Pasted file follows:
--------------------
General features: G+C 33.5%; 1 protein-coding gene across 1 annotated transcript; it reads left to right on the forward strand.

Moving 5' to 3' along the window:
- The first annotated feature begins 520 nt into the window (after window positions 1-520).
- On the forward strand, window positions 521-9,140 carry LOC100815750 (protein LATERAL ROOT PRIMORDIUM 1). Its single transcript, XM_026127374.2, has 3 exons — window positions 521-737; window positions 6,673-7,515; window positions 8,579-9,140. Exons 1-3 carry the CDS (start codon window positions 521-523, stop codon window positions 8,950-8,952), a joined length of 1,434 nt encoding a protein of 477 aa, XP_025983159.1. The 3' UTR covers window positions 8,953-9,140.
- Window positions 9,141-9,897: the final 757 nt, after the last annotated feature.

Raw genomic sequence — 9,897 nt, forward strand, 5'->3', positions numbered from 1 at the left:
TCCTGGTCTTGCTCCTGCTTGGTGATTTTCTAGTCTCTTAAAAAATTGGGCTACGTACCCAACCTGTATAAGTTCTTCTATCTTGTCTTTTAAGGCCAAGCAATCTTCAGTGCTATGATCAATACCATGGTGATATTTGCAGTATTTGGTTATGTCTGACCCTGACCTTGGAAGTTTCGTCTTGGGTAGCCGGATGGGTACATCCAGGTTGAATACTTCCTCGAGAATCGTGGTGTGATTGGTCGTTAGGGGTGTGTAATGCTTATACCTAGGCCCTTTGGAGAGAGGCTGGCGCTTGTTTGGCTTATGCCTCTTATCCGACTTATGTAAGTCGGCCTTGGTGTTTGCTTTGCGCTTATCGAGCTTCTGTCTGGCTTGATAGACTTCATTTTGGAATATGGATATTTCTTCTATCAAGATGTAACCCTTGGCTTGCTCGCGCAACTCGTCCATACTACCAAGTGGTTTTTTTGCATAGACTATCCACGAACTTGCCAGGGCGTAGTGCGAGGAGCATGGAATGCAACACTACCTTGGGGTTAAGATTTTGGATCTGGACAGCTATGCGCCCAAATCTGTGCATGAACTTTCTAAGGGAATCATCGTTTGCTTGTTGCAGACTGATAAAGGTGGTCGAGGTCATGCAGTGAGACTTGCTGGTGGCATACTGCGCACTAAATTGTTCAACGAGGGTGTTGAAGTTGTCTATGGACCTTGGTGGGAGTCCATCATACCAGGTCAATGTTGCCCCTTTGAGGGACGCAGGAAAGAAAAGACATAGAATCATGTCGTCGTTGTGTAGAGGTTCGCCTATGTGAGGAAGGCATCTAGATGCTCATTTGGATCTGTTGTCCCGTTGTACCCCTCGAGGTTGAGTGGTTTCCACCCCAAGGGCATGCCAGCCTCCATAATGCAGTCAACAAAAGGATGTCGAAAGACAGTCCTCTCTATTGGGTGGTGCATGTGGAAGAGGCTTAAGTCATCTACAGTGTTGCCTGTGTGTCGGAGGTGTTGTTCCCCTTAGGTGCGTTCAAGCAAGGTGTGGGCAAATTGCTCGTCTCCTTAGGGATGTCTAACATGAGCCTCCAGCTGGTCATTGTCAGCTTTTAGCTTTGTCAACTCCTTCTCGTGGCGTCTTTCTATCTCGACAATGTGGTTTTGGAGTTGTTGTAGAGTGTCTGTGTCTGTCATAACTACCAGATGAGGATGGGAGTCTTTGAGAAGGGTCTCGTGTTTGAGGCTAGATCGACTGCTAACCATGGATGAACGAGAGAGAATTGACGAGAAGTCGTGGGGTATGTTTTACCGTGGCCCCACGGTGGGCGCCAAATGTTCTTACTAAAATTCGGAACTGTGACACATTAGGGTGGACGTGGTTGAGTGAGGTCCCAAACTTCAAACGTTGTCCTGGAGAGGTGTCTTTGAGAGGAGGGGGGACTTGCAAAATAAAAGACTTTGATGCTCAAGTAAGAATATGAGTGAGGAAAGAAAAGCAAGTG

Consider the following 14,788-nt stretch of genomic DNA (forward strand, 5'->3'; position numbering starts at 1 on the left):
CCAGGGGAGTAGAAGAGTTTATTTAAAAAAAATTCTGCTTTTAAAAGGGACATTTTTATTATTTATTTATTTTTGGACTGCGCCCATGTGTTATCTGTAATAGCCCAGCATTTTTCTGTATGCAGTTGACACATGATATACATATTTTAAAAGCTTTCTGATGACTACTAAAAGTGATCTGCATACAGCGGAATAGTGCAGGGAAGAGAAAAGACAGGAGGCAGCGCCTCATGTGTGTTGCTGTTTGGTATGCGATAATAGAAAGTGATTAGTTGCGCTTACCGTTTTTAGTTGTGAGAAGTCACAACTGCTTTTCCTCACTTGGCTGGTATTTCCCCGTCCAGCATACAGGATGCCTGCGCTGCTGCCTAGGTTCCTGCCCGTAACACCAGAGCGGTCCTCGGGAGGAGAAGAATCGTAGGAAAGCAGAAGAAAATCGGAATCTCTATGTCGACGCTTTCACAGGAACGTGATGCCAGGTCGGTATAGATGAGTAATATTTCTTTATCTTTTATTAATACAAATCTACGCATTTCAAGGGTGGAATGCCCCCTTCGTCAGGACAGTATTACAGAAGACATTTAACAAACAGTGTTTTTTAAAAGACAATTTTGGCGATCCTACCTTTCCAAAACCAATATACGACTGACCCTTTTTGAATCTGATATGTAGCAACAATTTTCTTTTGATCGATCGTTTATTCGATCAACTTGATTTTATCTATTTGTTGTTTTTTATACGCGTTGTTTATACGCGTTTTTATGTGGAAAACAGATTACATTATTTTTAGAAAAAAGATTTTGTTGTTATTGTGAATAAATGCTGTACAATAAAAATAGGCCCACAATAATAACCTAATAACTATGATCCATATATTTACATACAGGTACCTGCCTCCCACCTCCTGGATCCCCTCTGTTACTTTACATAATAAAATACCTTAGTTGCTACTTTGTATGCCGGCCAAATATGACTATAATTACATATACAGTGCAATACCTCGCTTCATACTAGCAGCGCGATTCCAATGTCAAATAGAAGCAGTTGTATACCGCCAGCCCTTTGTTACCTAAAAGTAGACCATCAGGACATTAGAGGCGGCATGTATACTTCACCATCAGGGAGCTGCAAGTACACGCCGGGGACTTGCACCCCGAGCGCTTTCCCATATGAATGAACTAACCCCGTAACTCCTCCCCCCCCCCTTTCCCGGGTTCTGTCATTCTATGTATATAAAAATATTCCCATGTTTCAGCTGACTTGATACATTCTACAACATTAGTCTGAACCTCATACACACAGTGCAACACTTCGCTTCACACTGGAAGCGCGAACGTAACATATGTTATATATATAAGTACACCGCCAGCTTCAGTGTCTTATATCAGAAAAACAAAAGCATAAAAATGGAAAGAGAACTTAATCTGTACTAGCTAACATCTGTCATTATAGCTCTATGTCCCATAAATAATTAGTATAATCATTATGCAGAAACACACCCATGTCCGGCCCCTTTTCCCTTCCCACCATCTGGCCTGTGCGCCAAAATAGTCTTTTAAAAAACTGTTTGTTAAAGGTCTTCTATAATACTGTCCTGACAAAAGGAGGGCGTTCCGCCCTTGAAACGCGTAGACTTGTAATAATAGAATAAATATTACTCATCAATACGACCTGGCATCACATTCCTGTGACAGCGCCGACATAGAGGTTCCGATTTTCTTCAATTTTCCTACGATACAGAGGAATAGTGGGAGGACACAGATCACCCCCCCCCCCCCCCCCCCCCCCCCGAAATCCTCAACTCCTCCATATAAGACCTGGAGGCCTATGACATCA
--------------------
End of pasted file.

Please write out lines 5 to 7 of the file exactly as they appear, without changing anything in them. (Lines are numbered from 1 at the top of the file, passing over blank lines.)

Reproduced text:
- Window positions 9,141-9,897: the final 757 nt, after the last annotated feature.

Raw genomic sequence — 9,897 nt, forward strand, 5'->3', positions numbered from 1 at the left:
TCCTGGTCTTGCTCCTGCTTGGTGATTTTCTAGTCTCTTAAAAAATTGGGCTACGTACCCAACCTGTATAAGTTCTTCTATCTTGTCTTTTAAGGCCAAGCAATCTTCAGTGCTATGATCAATACCATGGTGATATTTGCAGTATTTGGTTATGTCTGACCCTGACCTTGGAAGTTTCGTCTTGGGTAGCCGGATGGGTACATCCAGGTTGAATACTTCCTCGAGAATCGTGGTGTGATTGGTCGTTAGGGGTGTGTAATGCTTATACCTAGGCCCTTTGGAGAGAGGCTGGCGCTTGTTTGGCTTATGCCTCTTATCCGACTTATGTAAGTCGGCCTTGGTGTTTGCTTTGCGCTTATCGAGCTTCTGTCTGGCTTGATAGACTTCATTTTGGAATATGGATATTTCTTCTATCAAGATGTAACCCTTGGCTTGCTCGCGCAACTCGTCCATACTACCAAGTGGTTTTTTTGCATAGACTATCCACGAACTTGCCAGGGCGTAGTGCGAGGAGCATGGAATGCAACACTACCTTGGGGTTAAGATTTTGGATCTGGACAGCTATGCGCCCAAATCTGTGCATGAACTTTCTAAGGGAATCATCGTTTGCTTGTTGCAGACTGATAAAGGTGGTCGAGGTCATGCAGTGAGACTTGCTGGTGGCATACTGCGCACTAAATTGTTCAACGAGGGTGTTGAAGTTGTCTATGGACCTTGGTGGGAGTCCATCATACCAGGTCAATGTTGCCCCTTTGAGGGACGCAGGAAAGAAAAGACATAGAATCATGTCGTCGTTGTGTAGAGGTTCGCCTATGTGAGGAAGGCATCTAGATGCTCATTTGGATCTGTTGTCCCGTTGTACCCCTCGAGGTTGAGTGGTTTCCACCCCAAGGGCATGCCAGCCTCCATAATGCAGTCAACAAAAGGATGTCGAAAGACAGTCCTCTCTATTGGGTGGTGCATGTGGAAGAGGCTTAAGTCATCTACAGTGTTGCCTGTGTGTCGGAGGTGTTGTTCCCCTTAGGTGCGTTCAAGCAAGGTGTGGGCAAATTGCTCGTCTCCTTAGGGATGTCTAACATGAGCCTCCAGCTGGTCATTGTCAGCTTTTAGCTTTGTCAACTCCTTCTCGTGGCGTCTTTCTATCTCGACAATGTGGTTTTGGAGTTGTTGTAGAGTGTCTGTGTCTGTCATAACTACCAGATGAGGATGGGAGTCTTTGAGAAGGGTCTCGTGTTTGAGGCTAGATCGACTGCTAACCATGGATGAACGAGAGAGAATTGACGAGAAGTCGTGGGGTATGTTTTACCGTGGCCCCACGGTGGGCGCCAAATGTTCTTACTAAAATTCGGAACTGTGACACATTAGGGTGGACGTGGTTGAGTGAGGTCCCAAACTTCAAACGTTGTCCTGGAGAGGTGTCTTTGAGAGGAGGGGGGACTTGCAAAATAAAAGACTTTGATGCTCAAGTAAGAATATGAGTGAGGAAAGAAAAGCAAGTG